With its lush Technicolor palette of autumn hues and lavish Elmer Bernstein score and slightly stylized acting and crisp costumes of crinoline and taffeta and gray flannel, Far from Heaven is a note-perfect pastiche of early studio melodramas, particularly of the 1950s, which was Haynes’ intention, to pay tribute to films like Imitation of Life and All That Heaven Allows. Even if you’re not a fan of those kinds of films — though honestly, aren’t true believers fans of every kind of film? — I doubt you couldn’t help but see the love imbued into this production. And it’s a love of film — the way movies looked and felt and made audiences feel. Far from Heaven is in the same experimental genus as Gus van Sant’s shot-for-shot remake of Psycho from a few years back, but it’s really much closer in its intent, in its daring, and in its success to Raiders of the Lost Ark. Far from Heaven is damn fine drama in its own right, just as Raiders is damn fine adventure, but it’s the unshakeable love of a damn fine moviegoing experience that gives both films their real meaning.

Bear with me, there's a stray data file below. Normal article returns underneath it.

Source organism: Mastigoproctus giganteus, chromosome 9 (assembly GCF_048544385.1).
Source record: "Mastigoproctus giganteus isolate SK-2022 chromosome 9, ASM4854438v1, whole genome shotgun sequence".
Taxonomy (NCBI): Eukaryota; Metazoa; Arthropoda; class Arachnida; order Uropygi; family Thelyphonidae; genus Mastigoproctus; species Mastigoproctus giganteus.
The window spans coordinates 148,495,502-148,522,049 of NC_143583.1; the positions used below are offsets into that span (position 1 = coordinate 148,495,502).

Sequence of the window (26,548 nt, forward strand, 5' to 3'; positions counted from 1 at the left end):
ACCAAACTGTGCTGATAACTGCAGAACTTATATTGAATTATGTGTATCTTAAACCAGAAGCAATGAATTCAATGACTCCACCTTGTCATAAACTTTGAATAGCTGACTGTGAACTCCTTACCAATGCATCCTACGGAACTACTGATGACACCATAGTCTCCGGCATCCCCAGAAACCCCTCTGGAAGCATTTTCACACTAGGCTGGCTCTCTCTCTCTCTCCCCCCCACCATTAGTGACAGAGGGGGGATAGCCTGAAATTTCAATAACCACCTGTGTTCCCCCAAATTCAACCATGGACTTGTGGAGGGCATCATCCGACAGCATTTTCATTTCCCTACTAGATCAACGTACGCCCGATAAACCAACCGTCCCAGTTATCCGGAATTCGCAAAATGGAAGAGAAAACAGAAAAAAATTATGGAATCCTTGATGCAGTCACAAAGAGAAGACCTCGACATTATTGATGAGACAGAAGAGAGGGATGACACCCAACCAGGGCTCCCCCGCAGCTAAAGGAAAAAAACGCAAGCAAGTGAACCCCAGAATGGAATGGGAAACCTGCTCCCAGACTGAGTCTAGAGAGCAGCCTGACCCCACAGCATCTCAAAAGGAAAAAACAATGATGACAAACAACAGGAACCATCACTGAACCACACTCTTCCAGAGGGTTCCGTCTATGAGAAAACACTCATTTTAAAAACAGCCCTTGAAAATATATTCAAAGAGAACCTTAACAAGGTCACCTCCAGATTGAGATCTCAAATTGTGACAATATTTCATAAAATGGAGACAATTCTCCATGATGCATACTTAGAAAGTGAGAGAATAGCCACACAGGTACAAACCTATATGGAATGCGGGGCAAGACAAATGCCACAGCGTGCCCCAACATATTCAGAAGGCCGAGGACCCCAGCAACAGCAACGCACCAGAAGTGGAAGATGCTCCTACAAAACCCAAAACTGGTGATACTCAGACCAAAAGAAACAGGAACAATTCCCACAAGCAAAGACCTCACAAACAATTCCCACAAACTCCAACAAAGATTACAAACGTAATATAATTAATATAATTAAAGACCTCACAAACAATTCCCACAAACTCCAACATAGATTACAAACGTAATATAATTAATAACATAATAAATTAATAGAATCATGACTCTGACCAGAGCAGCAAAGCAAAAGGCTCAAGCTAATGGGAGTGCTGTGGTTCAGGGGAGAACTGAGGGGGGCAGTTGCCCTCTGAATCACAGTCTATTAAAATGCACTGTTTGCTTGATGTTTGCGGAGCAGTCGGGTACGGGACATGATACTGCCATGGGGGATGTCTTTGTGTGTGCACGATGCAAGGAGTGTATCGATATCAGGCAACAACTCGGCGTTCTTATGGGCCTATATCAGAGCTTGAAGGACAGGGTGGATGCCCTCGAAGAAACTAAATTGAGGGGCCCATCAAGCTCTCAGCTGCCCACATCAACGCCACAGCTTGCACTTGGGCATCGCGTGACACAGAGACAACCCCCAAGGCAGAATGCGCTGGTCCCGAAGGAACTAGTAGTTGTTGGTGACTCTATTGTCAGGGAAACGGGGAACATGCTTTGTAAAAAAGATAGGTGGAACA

Far from Heaven‘s story is simple, the kind of cutting, interpersonal drama the “women’s” films of the 50s were full of: Domestic goddess Cathy Whitaker (Julianne Moore: The Shipping News, World Traveler) finds her life falling apart when her husband, Frank (Dennis Quaid: The Rookie, Traffic), comes out of a closet as a homosexual and in her grief, she turns for friendship to her new handsome black gardener, Raymond Deagan (Dennis Haysbert: Random Hearts, The Thirteenth Floor), which sets tongues in well-off Hartford, Connecticut a-waggin’. There’s no “Have you heard Frank’s light in the loafers?” gossip, because men were allowed their privacy and allowed to pursue their personal fulfillment even if it was considered sick and antisocial. No, it’s “Did you see Cathy with that Negro?” because while she strives to protect Frank’s reputation as a husband, father, and pillar of the business community, there’s no one to protect her… except maybe that Negro himself, and that simply wasn’t done.